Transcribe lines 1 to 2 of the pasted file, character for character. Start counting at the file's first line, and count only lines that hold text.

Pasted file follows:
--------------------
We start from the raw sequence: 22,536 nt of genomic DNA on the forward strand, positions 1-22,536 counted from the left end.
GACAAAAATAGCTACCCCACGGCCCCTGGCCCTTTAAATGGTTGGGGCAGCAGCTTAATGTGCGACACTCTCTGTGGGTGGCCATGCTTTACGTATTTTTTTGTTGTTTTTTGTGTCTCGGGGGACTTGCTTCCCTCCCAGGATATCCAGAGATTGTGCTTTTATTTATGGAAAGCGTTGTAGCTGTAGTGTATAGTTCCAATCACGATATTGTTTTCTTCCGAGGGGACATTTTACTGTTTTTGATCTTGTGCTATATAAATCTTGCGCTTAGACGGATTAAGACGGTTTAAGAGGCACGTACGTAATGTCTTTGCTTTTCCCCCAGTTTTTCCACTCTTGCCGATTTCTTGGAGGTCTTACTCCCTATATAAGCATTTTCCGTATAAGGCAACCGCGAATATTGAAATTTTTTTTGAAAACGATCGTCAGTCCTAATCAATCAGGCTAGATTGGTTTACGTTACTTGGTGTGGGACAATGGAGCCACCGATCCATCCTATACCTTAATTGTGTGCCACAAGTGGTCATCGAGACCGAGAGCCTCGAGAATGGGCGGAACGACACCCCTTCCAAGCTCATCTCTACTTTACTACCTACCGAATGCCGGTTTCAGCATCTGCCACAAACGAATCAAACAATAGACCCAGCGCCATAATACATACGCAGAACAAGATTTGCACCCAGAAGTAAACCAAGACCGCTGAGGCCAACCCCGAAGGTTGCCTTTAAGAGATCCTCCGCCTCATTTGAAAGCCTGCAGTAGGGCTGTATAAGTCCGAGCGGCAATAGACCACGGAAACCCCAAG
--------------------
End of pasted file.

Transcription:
We start from the raw sequence: 22,536 nt of genomic DNA on the forward strand, positions 1-22,536 counted from the left end.
GACAAAAATAGCTACCCCACGGCCCCTGGCCCTTTAAATGGTTGGGGCAGCAGCTTAATGTGCGACACTCTCTGTGGGTGGCCATGCTTTACGTATTTTTTTGTTGTTTTTTGTGTCTCGGGGGACTTGCTTCCCTCCCAGGATATCCAGAGATTGTGCTTTTATTTATGGAAAGCGTTGTAGCTGTAGTGTATAGTTCCAATCACGATATTGTTTTCTTCCGAGGGGACATTTTACTGTTTTTGATCTTGTGCTATATAAATCTTGCGCTTAGACGGATTAAGACGGTTTAAGAGGCACGTACGTAATGTCTTTGCTTTTCCCCCAGTTTTTCCACTCTTGCCGATTTCTTGGAGGTCTTACTCCCTATATAAGCATTTTCCGTATAAGGCAACCGCGAATATTGAAATTTTTTTTGAAAACGATCGTCAGTCCTAATCAATCAGGCTAGATTGGTTTACGTTACTTGGTGTGGGACAATGGAGCCACCGATCCATCCTATACCTTAATTGTGTGCCACAAGTGGTCATCGAGACCGAGAGCCTCGAGAATGGGCGGAACGACACCCCTTCCAAGCTCATCTCTACTTTACTACCTACCGAATGCCGGTTTCAGCATCTGCCACAAACGAATCAAACAATAGACCCAGCGCCATAATACATACGCAGAACAAGATTTGCACCCAGAAGTAAACCAAGACCGCTGAGGCCAACCCCGAAGGTTGCCTTTAAGAGATCCTCCGCCTCATTTGAAAGCCTGCAGTAGGGCTGTATAAGTCCGAGCGGCAATAGACCACGGAAACCCCAAG